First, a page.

Blog | September 15, 2011

Op-Ed printed in Edmonton Journal, September 15, 2011

It's time for Alberta to have dialogue on key issues such as our aging population

By Noel Somerville and Bill Moore-KilgannonWhen former prime minister Kim Campbell made her unfortunate comment about election campaigns not being the time to debate issues, reaction was swift. People realized that without debate on issues, elections are nothing more than fundraising, glad-handing and platitudinous monologues.Meaningful democracy cannot be based on monologues. It has to involve dialogue not just between candidates but, most importantly, between candidates and the electorate. It has to be an exchange involving listening as well as speaking, and it has to be centred on the crucial issues of the time.For many years, the Alberta government has had a chronic problem with listening, and unfortunately the current PC leadership race has not improved their willingness to listen, let alone engage in a dialogue on key issues.This failure is particularly important when it comes to dealing with the fact that the percentage of seniors in Alberta's population is expected to grow by 40 per cent over the next 10 years and double over the next 20 years, with enormous consequences for Alberta society. Government leaders frequently use the "tsunami" analogy to explain their unpreparedness, but this is very misleading. This is not a sudden, unpredictable event. We have known about this demographic bulge for the past 60 years.Currently, there is a severe lack of quality home care. There are long waiting lists to get into long-term care with those awaiting placement blocking acute-care hospital beds.Additionally, many seniors are unable to afford the privately owned assisted-living facilities where care is often so inadequate that seniors are shipped off to the emergency room when health problems develop. The problems are getting worse, not better, and the worst is yet to come. So while we see this tidal demographic shift coming at us, what we need is real leadership to take action now to resolve this deepening crisis before seniors end up in a care system that is totally swamped.Consequently, our group, representing 10 seniors organizations in Alberta, decided in July to invite all candidates for party leadership to complete a survey on issues that are critically important for Alberta seniors. What did we hear? Sadly, we heard very little.While we received responses from Liberal leadership candidates and some other opposition parties, only one of the six PC leadership candidates, Alison Redford, took the time to address these important seniors issues.Doug Horner's team asked us to pose our questions on his website, which we did, but no response appeared. Several others simply referred us to the policy statements on their website, so that is what we were forced to do. Except for Doug Griffiths, the PC candidates did release their positions on seniors issues on their sites, but most were so vague and full of platitudes they seem not to understand the crisis in seniors' care. Redford and Gary Mar certainly had the most developed policies, but both supported continued privatization of seniors' care.Some candidates would clearly abandon the current universal seniors' drug plan, but claim they would look after the poor and needy. There was no commitment to expand the limited number of prescription drugs presently covered for seniors.There was little recognition that all care required by seniors in nursing homes is a medically necessary service that should be publicly funded. Candidates see the need for more nursing homes to relieve the pressure on hospital beds by seniors awaiting placement. However, Redford, Mar and several other candidates are prepared to give funding to corporations to own and operate such facilities.A number of them suggested that deregulation of accommodation rates was the way to encourage private providers to build and operate long-term care facilities.Several candidates did agree that they would increase support for home care for seniors medically assessed as requiring such assistance. Only Redford expressed opposition to the government practice of converting longterm care facilities to assisted living, where lower levels of care are provided.None was prepared to appoint a seniors advocate as an officer of the legislature to monitor and report on the state of seniors' care.Only Redford was prepared to require all seniors' care facilities to establish an elected patient-family council with authority to report unsatisfactory conditions to the seniors' advocate. Most important, it seems clear that, while Albertans have long opposed privatized, userpay, two-tier health care, the candidates for leadership of the PC party seem to see nothing wrong with this system for seniors. In addition, they seem not to understand that nursing homes are for people who have chronic medical conditions, who are cognitively impaired, or who are profoundly frail, and therefore should be supported by our public healthcare system.Clearly, this "here is my website, take it or leave it" monologue is unacceptable. The failure of most leadership candidates to listen to and engage with seniors groups on crucial issues is more than troubling, it is an affront to democracy.Citizens must demand more from those who would be our leaders.Noel Somerville is the chair of Public Interest Alberta's Seniors Task Force. Bill Moore-Kilgannon is the executive director of Public Interest Alberta.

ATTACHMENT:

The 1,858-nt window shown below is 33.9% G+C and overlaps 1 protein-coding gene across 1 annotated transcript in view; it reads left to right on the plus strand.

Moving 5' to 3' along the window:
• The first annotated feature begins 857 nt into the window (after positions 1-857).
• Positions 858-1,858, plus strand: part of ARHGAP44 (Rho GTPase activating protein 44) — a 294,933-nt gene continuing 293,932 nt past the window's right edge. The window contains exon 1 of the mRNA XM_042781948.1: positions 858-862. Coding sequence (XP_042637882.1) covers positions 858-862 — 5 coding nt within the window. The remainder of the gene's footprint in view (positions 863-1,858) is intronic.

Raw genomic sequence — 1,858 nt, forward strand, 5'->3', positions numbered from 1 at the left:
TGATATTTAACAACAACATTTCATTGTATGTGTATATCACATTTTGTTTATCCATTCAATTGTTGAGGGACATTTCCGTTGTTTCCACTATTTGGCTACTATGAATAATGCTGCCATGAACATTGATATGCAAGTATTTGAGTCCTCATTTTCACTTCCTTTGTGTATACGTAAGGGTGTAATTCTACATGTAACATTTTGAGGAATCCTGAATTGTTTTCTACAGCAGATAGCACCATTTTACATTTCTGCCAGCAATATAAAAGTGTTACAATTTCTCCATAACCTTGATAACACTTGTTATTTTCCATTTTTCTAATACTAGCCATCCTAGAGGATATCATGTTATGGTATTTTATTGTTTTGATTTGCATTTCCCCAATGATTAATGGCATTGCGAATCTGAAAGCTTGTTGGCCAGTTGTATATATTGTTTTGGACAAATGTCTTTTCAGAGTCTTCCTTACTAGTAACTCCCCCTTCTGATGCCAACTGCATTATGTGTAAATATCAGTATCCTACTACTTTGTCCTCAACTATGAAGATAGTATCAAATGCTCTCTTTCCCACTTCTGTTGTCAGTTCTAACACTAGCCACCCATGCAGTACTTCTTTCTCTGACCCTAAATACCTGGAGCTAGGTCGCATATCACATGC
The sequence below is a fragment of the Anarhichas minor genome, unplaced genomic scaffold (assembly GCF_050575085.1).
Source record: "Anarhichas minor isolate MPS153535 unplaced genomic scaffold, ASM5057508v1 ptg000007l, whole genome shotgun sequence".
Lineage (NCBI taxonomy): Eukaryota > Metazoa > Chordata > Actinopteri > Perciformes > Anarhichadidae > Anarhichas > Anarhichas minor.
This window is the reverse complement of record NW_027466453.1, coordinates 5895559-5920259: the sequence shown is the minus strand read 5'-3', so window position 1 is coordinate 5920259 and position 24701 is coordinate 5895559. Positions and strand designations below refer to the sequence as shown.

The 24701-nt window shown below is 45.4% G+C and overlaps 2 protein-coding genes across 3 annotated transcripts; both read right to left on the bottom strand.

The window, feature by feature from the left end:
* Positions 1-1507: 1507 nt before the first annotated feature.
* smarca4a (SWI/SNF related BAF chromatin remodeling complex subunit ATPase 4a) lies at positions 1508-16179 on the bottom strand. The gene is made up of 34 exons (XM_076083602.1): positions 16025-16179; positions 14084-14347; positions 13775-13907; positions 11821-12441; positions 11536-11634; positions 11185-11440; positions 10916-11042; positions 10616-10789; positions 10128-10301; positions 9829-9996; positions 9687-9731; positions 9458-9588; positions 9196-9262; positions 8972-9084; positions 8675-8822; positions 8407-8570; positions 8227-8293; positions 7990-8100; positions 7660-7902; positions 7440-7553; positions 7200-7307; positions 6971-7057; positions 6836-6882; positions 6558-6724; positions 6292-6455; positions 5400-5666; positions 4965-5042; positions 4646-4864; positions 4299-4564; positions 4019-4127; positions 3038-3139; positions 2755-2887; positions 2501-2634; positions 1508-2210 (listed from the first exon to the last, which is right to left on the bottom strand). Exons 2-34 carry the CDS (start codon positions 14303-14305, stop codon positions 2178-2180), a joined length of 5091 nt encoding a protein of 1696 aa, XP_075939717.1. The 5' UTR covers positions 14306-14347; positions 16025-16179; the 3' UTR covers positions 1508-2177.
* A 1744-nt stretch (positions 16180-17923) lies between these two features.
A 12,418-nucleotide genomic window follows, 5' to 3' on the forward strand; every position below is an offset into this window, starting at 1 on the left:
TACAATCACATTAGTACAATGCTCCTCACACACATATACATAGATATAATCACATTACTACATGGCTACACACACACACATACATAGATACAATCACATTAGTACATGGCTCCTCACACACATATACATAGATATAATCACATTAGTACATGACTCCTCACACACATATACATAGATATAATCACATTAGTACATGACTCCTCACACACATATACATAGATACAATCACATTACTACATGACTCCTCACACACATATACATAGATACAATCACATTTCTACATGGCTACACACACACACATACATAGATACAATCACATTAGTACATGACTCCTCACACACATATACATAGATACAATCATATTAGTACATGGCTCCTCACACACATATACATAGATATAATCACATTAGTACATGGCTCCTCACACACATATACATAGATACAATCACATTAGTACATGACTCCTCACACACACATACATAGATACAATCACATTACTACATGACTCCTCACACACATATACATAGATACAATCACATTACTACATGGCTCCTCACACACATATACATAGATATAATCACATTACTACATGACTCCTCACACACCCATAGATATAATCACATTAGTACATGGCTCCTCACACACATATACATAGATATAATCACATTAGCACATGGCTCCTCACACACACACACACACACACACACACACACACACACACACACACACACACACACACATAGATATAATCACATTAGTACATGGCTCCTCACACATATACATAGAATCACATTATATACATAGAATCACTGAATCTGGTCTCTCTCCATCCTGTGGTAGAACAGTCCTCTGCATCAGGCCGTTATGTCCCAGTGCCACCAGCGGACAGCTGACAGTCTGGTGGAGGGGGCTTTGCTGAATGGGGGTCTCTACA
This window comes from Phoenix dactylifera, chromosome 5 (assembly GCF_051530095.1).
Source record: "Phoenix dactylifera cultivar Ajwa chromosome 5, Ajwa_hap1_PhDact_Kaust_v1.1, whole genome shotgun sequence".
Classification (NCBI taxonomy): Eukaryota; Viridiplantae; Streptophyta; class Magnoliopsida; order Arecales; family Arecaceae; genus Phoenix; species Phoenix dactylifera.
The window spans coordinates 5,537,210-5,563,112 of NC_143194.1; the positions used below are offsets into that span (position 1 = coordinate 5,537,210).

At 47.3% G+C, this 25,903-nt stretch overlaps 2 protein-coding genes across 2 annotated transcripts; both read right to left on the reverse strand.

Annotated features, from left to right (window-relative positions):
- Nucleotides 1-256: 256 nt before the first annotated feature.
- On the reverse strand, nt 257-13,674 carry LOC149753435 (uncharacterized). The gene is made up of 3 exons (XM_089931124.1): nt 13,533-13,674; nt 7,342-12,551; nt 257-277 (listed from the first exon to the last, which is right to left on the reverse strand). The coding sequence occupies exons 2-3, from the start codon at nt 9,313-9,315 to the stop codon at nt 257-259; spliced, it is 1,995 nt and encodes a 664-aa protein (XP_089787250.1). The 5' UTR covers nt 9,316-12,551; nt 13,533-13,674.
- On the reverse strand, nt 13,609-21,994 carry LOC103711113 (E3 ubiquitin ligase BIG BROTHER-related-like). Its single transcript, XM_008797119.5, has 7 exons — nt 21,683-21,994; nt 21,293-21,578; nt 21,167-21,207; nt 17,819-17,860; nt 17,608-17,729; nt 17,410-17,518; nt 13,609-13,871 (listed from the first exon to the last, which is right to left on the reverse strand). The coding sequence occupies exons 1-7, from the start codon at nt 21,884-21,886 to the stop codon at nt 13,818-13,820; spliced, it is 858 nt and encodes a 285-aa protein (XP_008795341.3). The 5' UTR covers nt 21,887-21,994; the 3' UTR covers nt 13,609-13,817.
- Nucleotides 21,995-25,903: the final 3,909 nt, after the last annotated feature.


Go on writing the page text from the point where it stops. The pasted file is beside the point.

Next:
This op-ed was published in the Edmonton Journal on April 25, 2010. Read the full piece on the Edmonton Journal website. Click here for Alison Redford's responses to the survey (PDF)